Browse Prior Art Database

Method for efficient ram access from the service processor

IP.com Disclosure Number: IPCOM000013576D
Original Publication Date: 2001-Jan-01
Included in the Prior Art Database: 2003-Jun-18
Document File: 2 page(s) / 40K

Publishing Venue

IBM

Abstract

Viewing the contents of embedded arrays from an external service processor can be achieved by a sequence of scanning the array address and array controls via a long system ring scan, then clocking the chip, and then scanning out the data read. Similarly embedded array contents may be altered by scanning the array address, the array controls, and the array data and then cycling the clocks. While this process seems simple, the reality is that often logic interdependencies prevent setting all of the array address, data, and control inputs at the same time across all possible combinations of address, data, and control inputs. There needs to be a one-to-one correspondence between each array input and a scanable latch. Yet, most often there are L1 (master only) latches bounding the array inputs for arrays that are clocked (updated) with the L2 (slave) phase of the clock. For this case where the arrays are clocked with the L2 phase of the clock, the problem of maintaining a one-to-one correspondence between the array inputs and latches is automatically provided by the L1 "bounding" latches. The catch with using the L1 latches for service processor access is that the L2 phase clock would necessarily have to occur before the L1 phase in order to maintain the L1 address, data, and control values setup by the system scan initialization. Were the L1 phase to occur prior to the L2 phase, then the values setup in the L1 phase would change to the values waiting to be loaded based on the combinatorial logic feeding the arrays. It turns out that the L1 phase clock does occur prior to the L2 phase; therefore, a separate L2 phase clock gate dedicated for the arrays is implemented to allow the updating of the arrays while not updating the L1 latches sourcing the arrays. This clock gate is refered to henceforth as the RAM_C2. Note that even if the L2 phase were to occur prior to the L1 phase, then the same array correpondence problem may exist for those arrays clocked on the L1 clock phase and fed by mid-cycle L2 latches (L2-star scanable latches). The L2 phase latches would change from the scan initialization values before the array access on a subsequent L1 phase. Once the one-to-one array corresondence between each array input and scanable and stable latches has been established, then the alter and display of embedded array facility of an externally attached service processor may be automated for efficiency. The address, data, and control latches are grouped within an alias definition file. The service processor code interfaces to generic address, data, and control while the aliasing function of service process makes the translation from the generic address to the actual bit location in the system scan ring. Because of the one-to-one correspondence, the translation is a strait forward mapping that may be used for all the embedded arrays. An additional benefit of having a dedicated clock control, RAM_C2, for the arrays is removing timing dependencies from the array operation from the surrounding logic. One realizes there is a design impact to the control of the clock control in order to create 1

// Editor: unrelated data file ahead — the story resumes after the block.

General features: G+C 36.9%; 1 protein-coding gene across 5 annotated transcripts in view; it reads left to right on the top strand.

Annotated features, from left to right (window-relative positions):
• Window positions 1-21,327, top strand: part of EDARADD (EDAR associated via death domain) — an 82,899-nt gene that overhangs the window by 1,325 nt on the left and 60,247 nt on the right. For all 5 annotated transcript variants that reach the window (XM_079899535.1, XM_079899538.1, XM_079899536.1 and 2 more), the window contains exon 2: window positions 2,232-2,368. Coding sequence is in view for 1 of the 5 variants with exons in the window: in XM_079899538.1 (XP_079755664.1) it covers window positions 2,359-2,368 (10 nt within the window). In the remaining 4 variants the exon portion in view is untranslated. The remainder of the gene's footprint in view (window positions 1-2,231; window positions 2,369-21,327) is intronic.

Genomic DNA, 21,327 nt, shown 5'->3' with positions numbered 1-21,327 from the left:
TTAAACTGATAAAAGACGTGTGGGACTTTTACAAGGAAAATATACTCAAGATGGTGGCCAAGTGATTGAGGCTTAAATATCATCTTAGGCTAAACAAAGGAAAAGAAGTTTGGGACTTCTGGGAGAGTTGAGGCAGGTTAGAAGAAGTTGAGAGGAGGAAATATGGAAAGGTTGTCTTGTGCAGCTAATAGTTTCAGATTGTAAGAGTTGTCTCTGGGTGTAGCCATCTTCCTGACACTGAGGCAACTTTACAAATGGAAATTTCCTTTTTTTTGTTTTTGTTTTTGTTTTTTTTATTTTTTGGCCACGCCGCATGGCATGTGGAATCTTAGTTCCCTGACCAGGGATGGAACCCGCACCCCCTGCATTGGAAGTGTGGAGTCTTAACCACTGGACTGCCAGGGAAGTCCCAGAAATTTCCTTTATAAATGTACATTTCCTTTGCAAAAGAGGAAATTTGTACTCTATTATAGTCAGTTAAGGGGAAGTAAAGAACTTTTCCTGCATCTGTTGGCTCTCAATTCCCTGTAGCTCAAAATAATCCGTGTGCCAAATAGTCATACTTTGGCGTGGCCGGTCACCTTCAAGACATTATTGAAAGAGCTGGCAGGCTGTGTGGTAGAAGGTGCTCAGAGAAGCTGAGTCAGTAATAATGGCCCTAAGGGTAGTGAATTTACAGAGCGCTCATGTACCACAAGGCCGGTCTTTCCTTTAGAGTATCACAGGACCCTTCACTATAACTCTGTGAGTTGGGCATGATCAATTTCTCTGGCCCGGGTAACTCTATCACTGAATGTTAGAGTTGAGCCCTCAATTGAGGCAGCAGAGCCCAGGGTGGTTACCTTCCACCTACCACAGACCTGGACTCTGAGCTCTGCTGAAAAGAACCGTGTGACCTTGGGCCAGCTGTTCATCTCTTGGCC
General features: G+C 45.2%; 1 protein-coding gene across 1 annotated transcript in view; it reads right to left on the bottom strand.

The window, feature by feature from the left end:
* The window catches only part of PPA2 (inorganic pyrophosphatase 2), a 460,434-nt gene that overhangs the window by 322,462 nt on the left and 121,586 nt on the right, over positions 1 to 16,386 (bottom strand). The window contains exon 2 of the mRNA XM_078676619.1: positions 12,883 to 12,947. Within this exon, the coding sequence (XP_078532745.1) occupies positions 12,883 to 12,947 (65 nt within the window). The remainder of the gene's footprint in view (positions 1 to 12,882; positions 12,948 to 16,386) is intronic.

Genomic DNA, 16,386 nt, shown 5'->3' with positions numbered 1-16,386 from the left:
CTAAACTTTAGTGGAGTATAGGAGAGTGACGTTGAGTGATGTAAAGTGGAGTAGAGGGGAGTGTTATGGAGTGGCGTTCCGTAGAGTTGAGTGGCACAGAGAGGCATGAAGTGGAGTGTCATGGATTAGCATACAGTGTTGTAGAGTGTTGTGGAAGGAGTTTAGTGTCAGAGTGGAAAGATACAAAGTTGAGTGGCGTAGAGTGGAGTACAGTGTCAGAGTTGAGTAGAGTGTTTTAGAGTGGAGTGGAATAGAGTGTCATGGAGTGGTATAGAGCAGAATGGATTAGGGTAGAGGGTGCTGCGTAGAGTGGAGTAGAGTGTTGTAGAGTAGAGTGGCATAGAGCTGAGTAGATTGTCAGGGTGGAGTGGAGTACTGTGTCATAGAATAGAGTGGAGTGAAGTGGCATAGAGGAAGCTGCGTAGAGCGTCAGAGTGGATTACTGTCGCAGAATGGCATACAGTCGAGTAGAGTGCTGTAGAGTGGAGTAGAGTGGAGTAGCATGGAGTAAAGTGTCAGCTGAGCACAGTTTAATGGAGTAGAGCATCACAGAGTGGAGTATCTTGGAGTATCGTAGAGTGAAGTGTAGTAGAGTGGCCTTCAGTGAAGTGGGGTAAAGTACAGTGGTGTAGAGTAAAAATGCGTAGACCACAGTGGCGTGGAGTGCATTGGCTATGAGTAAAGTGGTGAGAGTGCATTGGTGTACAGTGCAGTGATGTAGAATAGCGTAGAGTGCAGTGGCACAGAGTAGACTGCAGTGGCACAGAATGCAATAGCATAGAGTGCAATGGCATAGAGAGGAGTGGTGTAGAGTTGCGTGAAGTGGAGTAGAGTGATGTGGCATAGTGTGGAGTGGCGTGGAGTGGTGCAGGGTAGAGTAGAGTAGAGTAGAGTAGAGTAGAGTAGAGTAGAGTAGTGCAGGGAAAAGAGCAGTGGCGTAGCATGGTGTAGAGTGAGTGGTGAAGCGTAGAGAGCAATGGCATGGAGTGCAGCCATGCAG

This text was extracted from a PDF file.
This is the abbreviated version, containing approximately 57% of the total text.

Page 1 of 2

Method for efficient ram access from the service processor

Viewing the contents of embedded arrays from an external service processor can be achieved by a sequence of scanning the array address and array controls via a long system ring scan, then clocking the chip, and then scanning out the data read. Similarly embedded array contents may be altered by scanning the array address, the array controls, and the array data and then cycling the clocks. While this process seems simple, the reality is that often logic interdependencies prevent setting all of the array address, data, and control inputs at the same time across all possible combinations of address, data, and control inputs. There needs to be a one-to-one correspondence between each array input and a scanable latch. Yet, most often there are L1 (master only) latches bounding the array inputs for arrays that are clocked (updated) with the L2 (slave) phase of the clock. For this case where the arrays are clocked with the L2 phase of the clock, the problem of maintaining a one-to-one correspondence between the array inputs and latches is automatically provided by the L1 "bounding" latches. The catch with using the L1 latches for service processor

access is that the L2 phase clock would necessarily have to occur before the L1 phase in order to maintain the L1 address, data, and control values setup by the system scan initialization. Were the L1 phase to occur prior to the L2 phase, then the values setup in the L1 phase would change to the values waiting to be loaded based on the combinatorial logic feeding the arrays. It turns out that the L1 phase clock does occur prior to the L2 phase; therefore, a separate L2 phase clock gate dedicated for the arrays is implemented to allow the updating of the arrays while not updating the L1 latches sourcing the arrays. This clock gate is refered to henceforth as the RAM_C2. Note that even if the L2 phase were to occur prior to the L1 phase, then the same array correpondence problem may exist for those arrays clocked on the L1 clock phase and fed by mid-cycle L2 latches (L2-star scanable latches). The L2 phase latches would change from the scan initialization values before the array access on a subse...